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Madal's NAS

The last example comes from reader Madal:

I first built a Windows XP box using the behemoth Lian-Li V2100 case (12 x internal 3.5 drives. Frankly, I have no idea why I bought it at the time! I thought it looked cool and aptly named it "The Monolith" for the purpose of archiving my 2000+ CD collection as 320 Kbps MP3s.

Madal's "Monolith"

Madal's "Monolith"

I bought a 320 GB WD for the job, and threw in whatever other drives I had laying about. About 4 months later, that brand new HD died, and I had not backed it up, thinking "well, it's a new drive....." Famous last words. Four months of ripping, and 120 gigs lost. Never again. Nor will I ever buy another WD drive.

Then I set about my quest. I bought 400GB Seagates when they were sale priced @ $110 or less from Fry's, and acquired enough drives, with spare parts, to build this:

Component Notes
Case Lian-Li V2100  
CPU AMD Athlon 64 3000+  
Motherboard Asus A8V-Deluxe IDE x3 + SATA x4 onboard
Power Supply Thermaltake 750W  
Ethernet 10/100 (included in motherboard) (included in motherboard)
Drive Controllers Promise Tech SATA x4
Silicon Image (SIIG) IDE PCI Card IDE x2
Hard Drives - Seagate 400GB Barracuda 7200.9 (IDE)
- Seagate 400GB Barracuda 7200.10 (SATA)
- 2x IDE, 6x SATA configured in RAID 5
- Seagate 300GB Baracuda 7200.9 (IDE) - 2x IDE in RAID 1 for OS
OS Debian "Lenny"  
Madal's NAS Parts

I tried a number of OSes, including FC6 and Suse 10.1, but I could not make them work. I think the problem with that GRUB would look for the MBR on a drive other than the one the BIOS designated as the 1st HD, but I never could figure it out. I did get FC6 to format my RAID 5 array in ext3 until I could find an OS to make it all work. The only OS that let this monster fly was Debian, the "Swiss Army Knife" of Linux.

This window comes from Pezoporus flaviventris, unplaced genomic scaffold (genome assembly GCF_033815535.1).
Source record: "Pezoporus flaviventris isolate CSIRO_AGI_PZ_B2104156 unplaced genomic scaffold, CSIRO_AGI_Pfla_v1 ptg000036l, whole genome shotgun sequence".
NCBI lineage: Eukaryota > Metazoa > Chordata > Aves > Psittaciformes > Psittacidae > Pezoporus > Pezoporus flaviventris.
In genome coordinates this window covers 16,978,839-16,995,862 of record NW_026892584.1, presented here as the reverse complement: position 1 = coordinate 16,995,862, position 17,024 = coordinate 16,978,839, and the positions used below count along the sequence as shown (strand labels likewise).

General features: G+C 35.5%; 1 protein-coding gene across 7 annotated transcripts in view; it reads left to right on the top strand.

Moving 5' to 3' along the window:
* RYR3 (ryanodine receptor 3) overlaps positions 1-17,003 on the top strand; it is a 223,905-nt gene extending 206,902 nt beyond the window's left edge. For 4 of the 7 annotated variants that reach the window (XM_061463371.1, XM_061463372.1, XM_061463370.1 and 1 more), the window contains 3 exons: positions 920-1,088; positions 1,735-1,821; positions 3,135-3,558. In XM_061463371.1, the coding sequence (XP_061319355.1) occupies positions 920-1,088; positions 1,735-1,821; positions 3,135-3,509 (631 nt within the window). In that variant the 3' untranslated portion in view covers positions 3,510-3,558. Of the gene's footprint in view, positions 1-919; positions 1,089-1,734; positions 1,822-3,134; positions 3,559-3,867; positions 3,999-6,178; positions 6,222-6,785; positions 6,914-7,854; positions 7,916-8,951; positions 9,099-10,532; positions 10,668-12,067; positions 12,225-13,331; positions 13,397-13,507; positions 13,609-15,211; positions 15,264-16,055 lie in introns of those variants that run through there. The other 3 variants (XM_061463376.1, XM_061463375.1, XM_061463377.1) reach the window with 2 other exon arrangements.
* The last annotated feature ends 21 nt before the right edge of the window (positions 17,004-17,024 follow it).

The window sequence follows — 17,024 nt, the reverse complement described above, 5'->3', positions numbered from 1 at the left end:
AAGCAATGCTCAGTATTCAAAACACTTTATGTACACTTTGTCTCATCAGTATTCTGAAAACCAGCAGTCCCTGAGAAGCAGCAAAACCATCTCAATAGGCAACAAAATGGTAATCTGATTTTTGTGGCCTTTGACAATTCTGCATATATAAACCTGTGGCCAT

Inside Madal's "Monolith"

Inside Madal's "Monolith"

I had thought about FreeNAS, but they were having problems with geom vinum volume manager and RAID 5 at that time (I think these problems have since been ironed out).

Note that I have no hardware RAID controllers operating. It's all done through the software magic of mdadm. For whatever reason, I was never able to get GRUB to boot the RAID1 array, I had to use LILO.

I also had problems with a Promise Tech IDE card (PDC 20268 chipset). The kernel constantly reported latency problems. But I have had no problems since switching to a Silicon Image (SIIG) card. Also, the hard drives will run very hot (up to 50C), so I have to leave the side cover off the box.

Updated 5/27/2008

I ran iozone on "Monolith" and plotted the results along with the Synology DS508 data taken from the NAS Charts. Keep in mind that two different systems were used to take the data, so the results aren't totally apples-to-apples.

Madal RAID 5 NAS Write Performance Comparison
Click to enlarge image

Madal RAID 5 NAS Write Performance Comparison

Write performance is literally off the chart for file sizes below 128 MB, due to the large amount of RAM in my NAS. Read performance isn't that much different than the DS508's, except where my NAS takes the lead for the 512 MB and 1 GB file sizes.

Madal RAID 5 NAS Read Performance Comparison
Click to enlarge image

Madal RAID 5 NAS Read Performance Comparison

Lessons Learned

Given the recent price drops in pre-built NASes, I would say it is worth the hassle if:

1) You build for fun and enjoy the challenge, like I did. I had a lot of fun building it, and trying to get the pieces of the puzzle to fit.
2) You want more than 4 drives and/or 3TB of RAID5, given current drive sizes.
3) You have enough spare parts lying around to do it.
4) You want to learn Linux (or Sun or BSD or how to hack XP for RAID5)

I didn't use hardware RAID because hardware RAID boards cost a fortune, even the ones I found on e-Bay. And the cheaper ones are limited to usually 4 drives. Given what I did, with mdadm, there is really no limit to the number of drives that can be used: just throw in another PCI SATA card + drives and mdadm --grow it.

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